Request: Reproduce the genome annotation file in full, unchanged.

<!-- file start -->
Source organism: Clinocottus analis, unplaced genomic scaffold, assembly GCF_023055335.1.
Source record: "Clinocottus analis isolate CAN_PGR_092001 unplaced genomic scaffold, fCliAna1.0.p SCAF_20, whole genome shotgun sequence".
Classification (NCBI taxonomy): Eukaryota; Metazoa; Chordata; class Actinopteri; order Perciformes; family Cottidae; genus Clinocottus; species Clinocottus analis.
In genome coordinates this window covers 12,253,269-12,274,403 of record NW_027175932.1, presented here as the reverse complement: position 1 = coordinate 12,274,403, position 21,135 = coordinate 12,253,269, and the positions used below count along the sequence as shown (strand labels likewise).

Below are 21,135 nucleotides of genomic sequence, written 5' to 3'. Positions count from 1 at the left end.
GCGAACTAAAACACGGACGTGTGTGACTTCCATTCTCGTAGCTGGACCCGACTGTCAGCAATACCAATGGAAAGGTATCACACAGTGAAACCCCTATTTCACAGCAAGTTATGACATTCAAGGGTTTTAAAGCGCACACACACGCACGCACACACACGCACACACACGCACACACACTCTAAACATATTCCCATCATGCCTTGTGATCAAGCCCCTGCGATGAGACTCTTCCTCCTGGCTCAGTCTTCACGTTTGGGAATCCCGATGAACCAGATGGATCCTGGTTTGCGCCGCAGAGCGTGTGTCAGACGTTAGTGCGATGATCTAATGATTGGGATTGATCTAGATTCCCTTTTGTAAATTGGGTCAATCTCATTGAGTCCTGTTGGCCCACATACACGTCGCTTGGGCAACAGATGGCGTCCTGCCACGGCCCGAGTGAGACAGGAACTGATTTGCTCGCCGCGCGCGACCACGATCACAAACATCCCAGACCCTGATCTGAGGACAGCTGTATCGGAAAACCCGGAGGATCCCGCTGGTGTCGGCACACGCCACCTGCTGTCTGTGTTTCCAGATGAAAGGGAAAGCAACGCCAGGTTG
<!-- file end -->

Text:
Source organism: Clinocottus analis, unplaced genomic scaffold, assembly GCF_023055335.1.
Source record: "Clinocottus analis isolate CAN_PGR_092001 unplaced genomic scaffold, fCliAna1.0.p SCAF_20, whole genome shotgun sequence".
Classification (NCBI taxonomy): Eukaryota; Metazoa; Chordata; class Actinopteri; order Perciformes; family Cottidae; genus Clinocottus; species Clinocottus analis.
In genome coordinates this window covers 12,253,269-12,274,403 of record NW_027175932.1, presented here as the reverse complement: position 1 = coordinate 12,274,403, position 21,135 = coordinate 12,253,269, and the positions used below count along the sequence as shown (strand labels likewise).

Below are 21,135 nucleotides of genomic sequence, written 5' to 3'. Positions count from 1 at the left end.
GCGAACTAAAACACGGACGTGTGTGACTTCCATTCTCGTAGCTGGACCCGACTGTCAGCAATACCAATGGAAAGGTATCACACAGTGAAACCCCTATTTCACAGCAAGTTATGACATTCAAGGGTTTTAAAGCGCACACACACGCACGCACACACACGCACACACACGCACACACACTCTAAACATATTCCCATCATGCCTTGTGATCAAGCCCCTGCGATGAGACTCTTCCTCCTGGCTCAGTCTTCACGTTTGGGAATCCCGATGAACCAGATGGATCCTGGTTTGCGCCGCAGAGCGTGTGTCAGACGTTAGTGCGATGATCTAATGATTGGGATTGATCTAGATTCCCTTTTGTAAATTGGGTCAATCTCATTGAGTCCTGTTGGCCCACATACACGTCGCTTGGGCAACAGATGGCGTCCTGCCACGGCCCGAGTGAGACAGGAACTGATTTGCTCGCCGCGCGCGACCACGATCACAAACATCCCAGACCCTGATCTGAGGACAGCTGTATCGGAAAACCCGGAGGATCCCGCTGGTGTCGGCACACGCCACCTGCTGTCTGTGTTTCCAGATGAAAGGGAAAGCAACGCCAGGTTG